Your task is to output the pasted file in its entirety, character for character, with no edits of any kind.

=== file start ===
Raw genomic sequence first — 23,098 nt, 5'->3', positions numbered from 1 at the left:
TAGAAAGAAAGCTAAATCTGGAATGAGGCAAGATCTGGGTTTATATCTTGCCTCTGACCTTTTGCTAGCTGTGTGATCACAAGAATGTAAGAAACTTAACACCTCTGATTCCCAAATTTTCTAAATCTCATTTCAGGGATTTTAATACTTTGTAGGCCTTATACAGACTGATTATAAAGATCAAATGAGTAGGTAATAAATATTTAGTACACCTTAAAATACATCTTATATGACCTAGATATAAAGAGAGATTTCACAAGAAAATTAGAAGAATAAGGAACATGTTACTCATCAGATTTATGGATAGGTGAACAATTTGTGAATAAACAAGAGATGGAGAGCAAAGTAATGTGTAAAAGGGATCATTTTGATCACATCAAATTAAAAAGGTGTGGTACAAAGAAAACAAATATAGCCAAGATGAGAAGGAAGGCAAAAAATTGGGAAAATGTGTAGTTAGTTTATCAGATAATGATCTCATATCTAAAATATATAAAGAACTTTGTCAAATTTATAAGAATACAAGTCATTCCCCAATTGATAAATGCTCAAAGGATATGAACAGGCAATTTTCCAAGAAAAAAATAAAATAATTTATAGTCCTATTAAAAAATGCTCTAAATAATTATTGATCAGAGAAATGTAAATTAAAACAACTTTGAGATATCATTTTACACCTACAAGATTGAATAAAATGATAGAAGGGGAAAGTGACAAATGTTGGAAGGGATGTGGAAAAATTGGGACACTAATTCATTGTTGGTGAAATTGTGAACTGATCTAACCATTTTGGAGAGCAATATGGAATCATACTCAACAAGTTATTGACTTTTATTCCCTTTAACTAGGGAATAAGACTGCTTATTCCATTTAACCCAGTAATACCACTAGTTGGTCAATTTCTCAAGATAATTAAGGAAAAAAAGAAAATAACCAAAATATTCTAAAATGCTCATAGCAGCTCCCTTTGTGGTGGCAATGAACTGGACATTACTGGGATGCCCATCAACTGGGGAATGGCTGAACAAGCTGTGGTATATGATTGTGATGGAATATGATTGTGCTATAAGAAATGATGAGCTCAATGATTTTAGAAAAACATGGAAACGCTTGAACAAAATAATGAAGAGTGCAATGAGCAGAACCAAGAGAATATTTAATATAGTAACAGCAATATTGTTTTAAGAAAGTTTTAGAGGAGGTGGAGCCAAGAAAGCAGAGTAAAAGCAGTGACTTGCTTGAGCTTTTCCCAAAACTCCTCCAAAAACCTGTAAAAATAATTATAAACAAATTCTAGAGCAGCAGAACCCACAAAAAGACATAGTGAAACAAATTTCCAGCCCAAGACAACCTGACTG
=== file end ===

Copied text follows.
Raw genomic sequence first — 23,098 nt, 5'->3', positions numbered from 1 at the left:
TAGAAAGAAAGCTAAATCTGGAATGAGGCAAGATCTGGGTTTATATCTTGCCTCTGACCTTTTGCTAGCTGTGTGATCACAAGAATGTAAGAAACTTAACACCTCTGATTCCCAAATTTTCTAAATCTCATTTCAGGGATTTTAATACTTTGTAGGCCTTATACAGACTGATTATAAAGATCAAATGAGTAGGTAATAAATATTTAGTACACCTTAAAATACATCTTATATGACCTAGATATAAAGAGAGATTTCACAAGAAAATTAGAAGAATAAGGAACATGTTACTCATCAGATTTATGGATAGGTGAACAATTTGTGAATAAACAAGAGATGGAGAGCAAAGTAATGTGTAAAAGGGATCATTTTGATCACATCAAATTAAAAAGGTGTGGTACAAAGAAAACAAATATAGCCAAGATGAGAAGGAAGGCAAAAAATTGGGAAAATGTGTAGTTAGTTTATCAGATAATGATCTCATATCTAAAATATATAAAGAACTTTGTCAAATTTATAAGAATACAAGTCATTCCCCAATTGATAAATGCTCAAAGGATATGAACAGGCAATTTTCCAAGAAAAAAATAAAATAATTTATAGTCCTATTAAAAAATGCTCTAAATAATTATTGATCAGAGAAATGTAAATTAAAACAACTTTGAGATATCATTTTACACCTACAAGATTGAATAAAATGATAGAAGGGGAAAGTGACAAATGTTGGAAGGGATGTGGAAAAATTGGGACACTAATTCATTGTTGGTGAAATTGTGAACTGATCTAACCATTTTGGAGAGCAATATGGAATCATACTCAACAAGTTATTGACTTTTATTCCCTTTAACTAGGGAATAAGACTGCTTATTCCATTTAACCCAGTAATACCACTAGTTGGTCAATTTCTCAAGATAATTAAGGAAAAAAAGAAAATAACCAAAATATTCTAAAATGCTCATAGCAGCTCCCTTTGTGGTGGCAATGAACTGGACATTACTGGGATGCCCATCAACTGGGGAATGGCTGAACAAGCTGTGGTATATGATTGTGATGGAATATGATTGTGCTATAAGAAATGATGAGCTCAATGATTTTAGAAAAACATGGAAACGCTTGAACAAAATAATGAAGAGTGCAATGAGCAGAACCAAGAGAATATTTAATATAGTAACAGCAATATTGTTTTAAGAAAGTTTTAGAGGAGGTGGAGCCAAGAAAGCAGAGTAAAAGCAGTGACTTGCTTGAGCTTTTCCCAAAACTCCTCCAAAAACCTGTAAAAATAATTATAAACAAATTCTAGAGCAGCAGAACCCACAAAAAGACATAGTGAAACAAATTTCCAGCCCAAGACAACCTGACTG